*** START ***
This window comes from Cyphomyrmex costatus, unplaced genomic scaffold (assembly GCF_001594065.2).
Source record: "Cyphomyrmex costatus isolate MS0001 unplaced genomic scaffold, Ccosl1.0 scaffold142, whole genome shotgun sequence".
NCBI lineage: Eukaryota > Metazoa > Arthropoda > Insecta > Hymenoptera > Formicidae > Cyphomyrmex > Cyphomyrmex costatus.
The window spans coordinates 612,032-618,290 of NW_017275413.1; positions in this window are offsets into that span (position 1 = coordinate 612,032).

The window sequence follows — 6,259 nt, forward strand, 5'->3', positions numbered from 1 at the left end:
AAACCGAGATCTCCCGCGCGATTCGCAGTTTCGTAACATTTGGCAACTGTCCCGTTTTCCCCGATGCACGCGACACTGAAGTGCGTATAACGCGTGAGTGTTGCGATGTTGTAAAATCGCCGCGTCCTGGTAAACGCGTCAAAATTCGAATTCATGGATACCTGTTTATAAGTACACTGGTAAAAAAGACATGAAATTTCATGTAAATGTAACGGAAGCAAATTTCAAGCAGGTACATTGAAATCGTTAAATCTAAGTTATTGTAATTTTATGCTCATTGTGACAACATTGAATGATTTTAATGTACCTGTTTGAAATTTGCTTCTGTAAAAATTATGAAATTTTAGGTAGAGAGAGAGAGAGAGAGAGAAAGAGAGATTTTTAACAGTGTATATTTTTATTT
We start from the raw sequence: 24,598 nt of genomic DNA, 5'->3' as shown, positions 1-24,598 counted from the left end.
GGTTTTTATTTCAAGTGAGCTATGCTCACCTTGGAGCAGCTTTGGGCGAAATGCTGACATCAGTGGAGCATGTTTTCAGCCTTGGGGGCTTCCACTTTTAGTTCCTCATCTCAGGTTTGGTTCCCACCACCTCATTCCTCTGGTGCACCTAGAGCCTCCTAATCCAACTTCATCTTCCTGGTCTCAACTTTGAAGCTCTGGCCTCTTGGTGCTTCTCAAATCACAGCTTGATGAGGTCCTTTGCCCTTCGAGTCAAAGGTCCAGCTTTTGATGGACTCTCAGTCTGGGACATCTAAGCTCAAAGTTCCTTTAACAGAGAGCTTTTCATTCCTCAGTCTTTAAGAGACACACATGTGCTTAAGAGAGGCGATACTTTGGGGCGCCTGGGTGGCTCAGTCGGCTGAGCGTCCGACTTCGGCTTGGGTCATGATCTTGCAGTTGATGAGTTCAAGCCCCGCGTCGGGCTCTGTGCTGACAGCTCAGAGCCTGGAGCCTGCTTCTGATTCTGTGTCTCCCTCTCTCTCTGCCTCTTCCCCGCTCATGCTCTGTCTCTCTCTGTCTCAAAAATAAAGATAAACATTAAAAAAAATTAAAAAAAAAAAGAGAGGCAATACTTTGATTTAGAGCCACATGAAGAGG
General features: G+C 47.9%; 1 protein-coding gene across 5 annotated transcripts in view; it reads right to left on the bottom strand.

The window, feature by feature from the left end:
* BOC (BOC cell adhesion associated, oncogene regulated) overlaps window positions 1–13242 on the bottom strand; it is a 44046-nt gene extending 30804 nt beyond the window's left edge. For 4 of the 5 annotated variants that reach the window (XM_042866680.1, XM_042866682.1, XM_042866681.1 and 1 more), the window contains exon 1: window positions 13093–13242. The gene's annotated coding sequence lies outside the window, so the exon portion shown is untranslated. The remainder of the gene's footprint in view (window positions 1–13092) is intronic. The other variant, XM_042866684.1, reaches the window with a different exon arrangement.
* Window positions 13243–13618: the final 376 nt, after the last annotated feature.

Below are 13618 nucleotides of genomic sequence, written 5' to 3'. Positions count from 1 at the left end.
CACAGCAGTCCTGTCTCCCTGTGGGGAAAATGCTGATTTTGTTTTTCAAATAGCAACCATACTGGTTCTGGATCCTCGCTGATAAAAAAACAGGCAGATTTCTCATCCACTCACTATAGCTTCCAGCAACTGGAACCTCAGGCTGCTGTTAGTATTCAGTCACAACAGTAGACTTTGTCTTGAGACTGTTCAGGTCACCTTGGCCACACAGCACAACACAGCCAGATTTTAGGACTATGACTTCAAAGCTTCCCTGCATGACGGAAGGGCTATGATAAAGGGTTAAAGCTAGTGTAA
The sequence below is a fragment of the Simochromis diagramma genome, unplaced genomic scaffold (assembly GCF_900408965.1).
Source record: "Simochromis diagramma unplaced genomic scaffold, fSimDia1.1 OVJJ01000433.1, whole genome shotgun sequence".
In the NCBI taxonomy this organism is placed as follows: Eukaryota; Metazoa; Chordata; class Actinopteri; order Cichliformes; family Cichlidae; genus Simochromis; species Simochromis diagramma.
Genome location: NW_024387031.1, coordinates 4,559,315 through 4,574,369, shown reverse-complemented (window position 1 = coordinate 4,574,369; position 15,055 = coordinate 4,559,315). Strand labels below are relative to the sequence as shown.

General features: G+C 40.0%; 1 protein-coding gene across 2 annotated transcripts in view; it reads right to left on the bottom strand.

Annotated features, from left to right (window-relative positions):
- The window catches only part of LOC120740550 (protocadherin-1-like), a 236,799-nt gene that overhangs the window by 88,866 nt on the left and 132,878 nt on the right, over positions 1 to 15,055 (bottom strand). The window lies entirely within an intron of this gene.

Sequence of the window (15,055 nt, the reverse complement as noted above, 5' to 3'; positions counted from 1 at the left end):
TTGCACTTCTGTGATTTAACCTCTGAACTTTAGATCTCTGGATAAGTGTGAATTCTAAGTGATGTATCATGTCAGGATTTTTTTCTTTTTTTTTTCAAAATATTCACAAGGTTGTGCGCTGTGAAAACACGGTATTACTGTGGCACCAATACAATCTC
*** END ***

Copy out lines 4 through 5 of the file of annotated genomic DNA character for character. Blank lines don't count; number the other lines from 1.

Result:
The window spans coordinates 612,032-618,290 of NW_017275413.1; positions in this window are offsets into that span (position 1 = coordinate 612,032).

The window sequence follows — 6,259 nt, forward strand, 5'->3', positions numbered from 1 at the left end: